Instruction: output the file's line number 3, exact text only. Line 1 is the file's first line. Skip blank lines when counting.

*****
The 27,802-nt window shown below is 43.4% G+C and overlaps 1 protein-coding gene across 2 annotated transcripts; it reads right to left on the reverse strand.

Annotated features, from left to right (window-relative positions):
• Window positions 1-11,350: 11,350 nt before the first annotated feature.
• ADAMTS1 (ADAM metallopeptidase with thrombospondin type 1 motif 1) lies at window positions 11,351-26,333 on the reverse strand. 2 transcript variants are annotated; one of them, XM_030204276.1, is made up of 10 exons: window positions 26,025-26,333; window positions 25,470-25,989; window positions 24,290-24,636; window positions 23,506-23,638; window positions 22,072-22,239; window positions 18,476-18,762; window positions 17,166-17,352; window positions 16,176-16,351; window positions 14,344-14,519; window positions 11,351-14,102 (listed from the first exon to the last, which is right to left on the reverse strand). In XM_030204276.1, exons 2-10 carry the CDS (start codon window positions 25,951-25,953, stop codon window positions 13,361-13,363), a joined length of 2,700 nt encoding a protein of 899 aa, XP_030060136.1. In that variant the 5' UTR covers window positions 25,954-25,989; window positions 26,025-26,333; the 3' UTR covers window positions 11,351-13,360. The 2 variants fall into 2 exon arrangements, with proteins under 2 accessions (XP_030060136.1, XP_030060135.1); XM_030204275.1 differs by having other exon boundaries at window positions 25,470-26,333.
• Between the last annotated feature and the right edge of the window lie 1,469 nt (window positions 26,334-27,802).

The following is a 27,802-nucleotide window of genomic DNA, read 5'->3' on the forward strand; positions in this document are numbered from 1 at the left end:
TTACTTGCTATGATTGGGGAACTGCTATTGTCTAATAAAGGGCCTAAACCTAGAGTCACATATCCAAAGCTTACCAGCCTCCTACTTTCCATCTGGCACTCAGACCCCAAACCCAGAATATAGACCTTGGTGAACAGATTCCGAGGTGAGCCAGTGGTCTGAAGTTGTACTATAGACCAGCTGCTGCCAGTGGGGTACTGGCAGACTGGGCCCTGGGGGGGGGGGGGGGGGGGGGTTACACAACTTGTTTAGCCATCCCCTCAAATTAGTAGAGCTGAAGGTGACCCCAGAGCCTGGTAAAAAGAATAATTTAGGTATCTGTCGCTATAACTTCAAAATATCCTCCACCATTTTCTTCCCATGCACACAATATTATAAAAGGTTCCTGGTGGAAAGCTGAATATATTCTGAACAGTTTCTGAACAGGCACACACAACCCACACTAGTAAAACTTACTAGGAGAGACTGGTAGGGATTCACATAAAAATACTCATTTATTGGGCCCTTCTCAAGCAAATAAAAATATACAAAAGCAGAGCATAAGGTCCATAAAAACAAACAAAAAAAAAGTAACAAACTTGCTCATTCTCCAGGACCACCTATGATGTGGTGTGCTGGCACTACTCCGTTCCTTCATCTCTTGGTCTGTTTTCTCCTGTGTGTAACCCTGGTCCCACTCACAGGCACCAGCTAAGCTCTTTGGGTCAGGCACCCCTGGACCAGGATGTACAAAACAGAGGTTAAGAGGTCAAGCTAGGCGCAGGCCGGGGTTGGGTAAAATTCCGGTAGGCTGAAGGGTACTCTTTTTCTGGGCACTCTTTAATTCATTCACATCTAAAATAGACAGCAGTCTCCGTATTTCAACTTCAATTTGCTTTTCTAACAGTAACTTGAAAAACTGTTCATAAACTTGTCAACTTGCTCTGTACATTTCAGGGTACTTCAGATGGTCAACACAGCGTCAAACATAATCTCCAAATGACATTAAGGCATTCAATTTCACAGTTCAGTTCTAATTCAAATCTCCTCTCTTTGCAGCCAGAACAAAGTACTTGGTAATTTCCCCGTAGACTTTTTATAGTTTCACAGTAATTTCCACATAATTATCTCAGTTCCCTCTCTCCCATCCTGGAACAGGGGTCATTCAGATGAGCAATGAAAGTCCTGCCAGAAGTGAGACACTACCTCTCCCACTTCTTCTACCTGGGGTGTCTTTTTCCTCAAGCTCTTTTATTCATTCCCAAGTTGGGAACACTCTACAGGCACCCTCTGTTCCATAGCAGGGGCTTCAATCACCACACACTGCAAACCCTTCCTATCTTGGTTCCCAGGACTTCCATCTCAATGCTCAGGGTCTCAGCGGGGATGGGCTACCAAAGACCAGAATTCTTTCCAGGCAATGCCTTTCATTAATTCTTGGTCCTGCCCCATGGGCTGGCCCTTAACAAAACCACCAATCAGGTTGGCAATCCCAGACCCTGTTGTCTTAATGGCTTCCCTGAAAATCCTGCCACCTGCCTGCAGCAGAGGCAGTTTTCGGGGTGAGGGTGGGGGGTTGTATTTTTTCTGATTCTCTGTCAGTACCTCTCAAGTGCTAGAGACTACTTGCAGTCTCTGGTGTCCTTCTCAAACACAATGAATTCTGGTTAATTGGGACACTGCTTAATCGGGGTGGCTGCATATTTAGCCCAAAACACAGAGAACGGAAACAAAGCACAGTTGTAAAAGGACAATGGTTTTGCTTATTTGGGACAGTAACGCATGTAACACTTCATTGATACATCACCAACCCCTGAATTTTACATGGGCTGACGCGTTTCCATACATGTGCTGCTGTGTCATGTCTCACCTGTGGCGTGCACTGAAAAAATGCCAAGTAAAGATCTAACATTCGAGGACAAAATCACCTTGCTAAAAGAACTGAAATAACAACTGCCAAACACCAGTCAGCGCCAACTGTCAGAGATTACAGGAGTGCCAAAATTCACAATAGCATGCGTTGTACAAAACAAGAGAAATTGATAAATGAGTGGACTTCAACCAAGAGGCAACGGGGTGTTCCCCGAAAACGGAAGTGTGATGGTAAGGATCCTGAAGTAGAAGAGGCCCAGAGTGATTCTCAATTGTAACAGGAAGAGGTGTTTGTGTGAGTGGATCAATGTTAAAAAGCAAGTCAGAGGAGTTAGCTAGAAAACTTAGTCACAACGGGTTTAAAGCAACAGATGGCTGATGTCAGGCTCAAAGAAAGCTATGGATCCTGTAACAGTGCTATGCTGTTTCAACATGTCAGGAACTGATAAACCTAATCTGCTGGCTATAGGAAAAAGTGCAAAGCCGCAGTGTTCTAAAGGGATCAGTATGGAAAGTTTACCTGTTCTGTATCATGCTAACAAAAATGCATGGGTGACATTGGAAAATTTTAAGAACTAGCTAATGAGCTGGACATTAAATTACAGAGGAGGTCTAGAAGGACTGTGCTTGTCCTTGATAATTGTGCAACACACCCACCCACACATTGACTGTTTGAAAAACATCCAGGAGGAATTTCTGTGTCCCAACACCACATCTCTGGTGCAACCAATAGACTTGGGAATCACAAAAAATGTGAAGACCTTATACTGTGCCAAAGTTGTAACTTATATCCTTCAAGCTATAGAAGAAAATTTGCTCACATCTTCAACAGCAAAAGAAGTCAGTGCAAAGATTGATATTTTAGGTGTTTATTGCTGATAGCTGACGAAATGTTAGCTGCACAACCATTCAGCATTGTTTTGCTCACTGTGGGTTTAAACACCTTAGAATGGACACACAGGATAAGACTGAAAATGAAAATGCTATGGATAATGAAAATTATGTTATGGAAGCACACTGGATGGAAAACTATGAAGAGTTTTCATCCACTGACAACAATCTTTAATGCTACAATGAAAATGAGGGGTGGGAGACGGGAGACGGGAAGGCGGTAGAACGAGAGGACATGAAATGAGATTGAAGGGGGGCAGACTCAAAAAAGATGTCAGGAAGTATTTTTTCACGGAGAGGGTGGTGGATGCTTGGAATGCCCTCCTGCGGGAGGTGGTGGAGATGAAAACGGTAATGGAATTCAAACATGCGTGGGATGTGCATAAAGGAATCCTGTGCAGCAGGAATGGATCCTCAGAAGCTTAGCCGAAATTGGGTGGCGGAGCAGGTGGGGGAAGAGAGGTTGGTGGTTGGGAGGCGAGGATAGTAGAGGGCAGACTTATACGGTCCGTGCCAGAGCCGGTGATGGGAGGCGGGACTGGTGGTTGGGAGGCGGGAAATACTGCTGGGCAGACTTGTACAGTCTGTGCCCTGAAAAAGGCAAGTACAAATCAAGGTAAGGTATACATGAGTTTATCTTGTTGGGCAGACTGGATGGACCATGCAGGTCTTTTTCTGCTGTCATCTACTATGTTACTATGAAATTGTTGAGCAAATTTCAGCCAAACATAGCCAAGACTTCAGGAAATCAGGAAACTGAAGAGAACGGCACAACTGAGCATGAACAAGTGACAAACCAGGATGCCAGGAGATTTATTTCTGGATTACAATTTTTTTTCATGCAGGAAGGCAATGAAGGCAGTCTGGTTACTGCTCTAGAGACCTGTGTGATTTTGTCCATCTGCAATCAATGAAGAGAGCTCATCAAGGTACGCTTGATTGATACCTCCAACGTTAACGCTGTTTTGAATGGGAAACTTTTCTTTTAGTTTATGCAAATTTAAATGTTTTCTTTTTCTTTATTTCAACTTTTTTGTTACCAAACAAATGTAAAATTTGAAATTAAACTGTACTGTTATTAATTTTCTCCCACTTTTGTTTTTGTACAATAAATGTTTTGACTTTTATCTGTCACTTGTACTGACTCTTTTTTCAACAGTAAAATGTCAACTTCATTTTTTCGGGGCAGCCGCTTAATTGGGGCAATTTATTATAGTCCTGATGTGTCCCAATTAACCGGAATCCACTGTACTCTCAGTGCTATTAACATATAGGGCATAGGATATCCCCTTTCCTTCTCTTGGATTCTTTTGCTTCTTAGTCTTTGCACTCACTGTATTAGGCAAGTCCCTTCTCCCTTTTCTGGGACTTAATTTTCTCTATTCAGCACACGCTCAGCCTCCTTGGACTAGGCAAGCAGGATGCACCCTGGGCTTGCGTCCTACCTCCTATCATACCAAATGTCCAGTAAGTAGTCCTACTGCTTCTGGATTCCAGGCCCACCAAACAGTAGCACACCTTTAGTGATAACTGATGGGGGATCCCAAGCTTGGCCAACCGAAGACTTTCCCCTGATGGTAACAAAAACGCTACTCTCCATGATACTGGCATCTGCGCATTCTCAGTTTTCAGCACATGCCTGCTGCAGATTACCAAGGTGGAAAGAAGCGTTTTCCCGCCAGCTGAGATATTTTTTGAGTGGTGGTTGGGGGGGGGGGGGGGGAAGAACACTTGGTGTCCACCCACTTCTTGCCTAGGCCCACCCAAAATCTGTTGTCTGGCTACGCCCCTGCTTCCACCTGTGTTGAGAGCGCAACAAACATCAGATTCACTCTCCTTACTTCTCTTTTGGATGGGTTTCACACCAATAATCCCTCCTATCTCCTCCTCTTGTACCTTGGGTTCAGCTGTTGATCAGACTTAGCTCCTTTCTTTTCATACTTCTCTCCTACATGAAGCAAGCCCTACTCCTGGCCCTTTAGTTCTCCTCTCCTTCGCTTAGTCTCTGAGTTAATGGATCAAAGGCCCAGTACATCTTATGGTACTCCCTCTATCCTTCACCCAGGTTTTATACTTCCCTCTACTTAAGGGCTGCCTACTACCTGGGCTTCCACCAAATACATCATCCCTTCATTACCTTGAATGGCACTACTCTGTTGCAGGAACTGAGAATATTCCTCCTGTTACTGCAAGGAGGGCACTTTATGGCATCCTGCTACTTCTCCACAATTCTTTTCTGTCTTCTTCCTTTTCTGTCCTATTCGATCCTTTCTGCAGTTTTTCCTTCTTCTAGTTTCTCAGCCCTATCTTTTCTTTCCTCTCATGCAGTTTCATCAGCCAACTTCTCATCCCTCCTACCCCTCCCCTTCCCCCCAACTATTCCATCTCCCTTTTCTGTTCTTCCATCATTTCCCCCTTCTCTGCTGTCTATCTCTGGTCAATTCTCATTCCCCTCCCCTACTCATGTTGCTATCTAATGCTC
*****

• Window positions 1-11,350: 11,350 nt before the first annotated feature.